However, that isn't to say he hasn't been without fault. The continued usage of Deryk Engelland, and to a point Corey Potter, with better, younger, more viable alternatives must be recognised, along with Devin Setoguchi making the final cut instead of a certain Josh Jooris. He needs to learn to trust the players he has at his disposal more - Kris Russell and Dennis Wideman should not be playing nearly 30 minutes a game.
That's not to say he's done a bad job, not by any stretch. But, he has things that he has to improve on if he has serious intentions of leading the Flames to Stanley Cup glory. It'll come, I have faith in him.
All in all, a good year for Uncle Bob, which could be even better if he figures some personnel out.
Bob Hartley took the 2014-15 Calgary Flames to a place few thought possible for the young, rebuilding squad: the second round of the Stanley Cup Playoffs. His systems with active defensemen paid off offensively and led to career years in points for Wideman, Russell, Brodie, and even Giordano, despite the latter missing the last 21 games of the season. The head coach instilled discipline in his team, providing the Flames with the best penalty differential in the league. Quite simply, Calgary would not have made the playoffs without this special teams advantage.
Hartley's compassion towards his players and his willingness to let them learn and grow from their mistakes provided them with the confidence and resolve to win games they had no business winning. After losing their Norris-calibre captain for the last quarter of the season, not only did the Flames not crash and burn as most anticipated, they fought off the LA Kings to make the playoffs. This is a testament to Bob Hartley and the team he built: one in which the whole was greater than the sum of its parts.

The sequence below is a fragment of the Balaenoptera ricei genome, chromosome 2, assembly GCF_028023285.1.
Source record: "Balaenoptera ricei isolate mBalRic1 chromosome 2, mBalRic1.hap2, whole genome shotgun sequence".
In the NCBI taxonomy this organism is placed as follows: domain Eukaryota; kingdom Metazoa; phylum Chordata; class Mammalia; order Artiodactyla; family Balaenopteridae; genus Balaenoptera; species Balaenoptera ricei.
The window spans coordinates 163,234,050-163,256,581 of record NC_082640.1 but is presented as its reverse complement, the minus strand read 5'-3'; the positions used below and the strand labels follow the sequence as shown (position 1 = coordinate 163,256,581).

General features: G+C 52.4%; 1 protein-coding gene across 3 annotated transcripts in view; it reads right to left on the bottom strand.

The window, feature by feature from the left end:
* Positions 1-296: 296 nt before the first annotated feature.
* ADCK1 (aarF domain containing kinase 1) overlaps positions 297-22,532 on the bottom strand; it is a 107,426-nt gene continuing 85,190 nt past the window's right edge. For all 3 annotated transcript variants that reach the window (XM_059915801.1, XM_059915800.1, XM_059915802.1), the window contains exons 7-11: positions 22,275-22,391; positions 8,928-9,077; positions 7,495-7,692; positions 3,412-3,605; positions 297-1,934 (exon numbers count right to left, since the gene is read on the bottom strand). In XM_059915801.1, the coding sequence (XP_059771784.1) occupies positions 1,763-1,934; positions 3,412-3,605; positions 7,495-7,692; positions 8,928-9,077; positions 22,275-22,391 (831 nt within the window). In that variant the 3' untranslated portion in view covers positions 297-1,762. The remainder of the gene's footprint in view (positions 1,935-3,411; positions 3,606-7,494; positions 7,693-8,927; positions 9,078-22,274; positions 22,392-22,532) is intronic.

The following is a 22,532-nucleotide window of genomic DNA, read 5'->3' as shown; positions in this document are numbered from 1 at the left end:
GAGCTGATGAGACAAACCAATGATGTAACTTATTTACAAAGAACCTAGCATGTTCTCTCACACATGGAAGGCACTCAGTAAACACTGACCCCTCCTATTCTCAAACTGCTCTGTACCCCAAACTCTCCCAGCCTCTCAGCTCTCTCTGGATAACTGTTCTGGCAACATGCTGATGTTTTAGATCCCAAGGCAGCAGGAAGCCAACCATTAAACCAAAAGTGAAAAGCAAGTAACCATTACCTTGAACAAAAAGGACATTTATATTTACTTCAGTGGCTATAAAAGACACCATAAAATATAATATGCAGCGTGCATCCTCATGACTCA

All in all, there's a lot to like about Bob Hartley, but there are equal amounts to question. Throughout our evaluations - cofstats' particularly glowing review aside - we bring up one of those biggest concerns: the team's top four personnel once injuries forced a change. At the same time, we all praise him for his identifying of the top forward line. Overall, our grades average him out to a well-earned B.
Fact is, though, this team made the playoffs under Hartley, and it's impossible to know if they could have done it under anyone else. He did a lot right outside of game situations, and maybe, just maybe, that's what gave them what they needed to prove themselves around the entire NHL. One thing's for certain: we're all hoping he can do it again.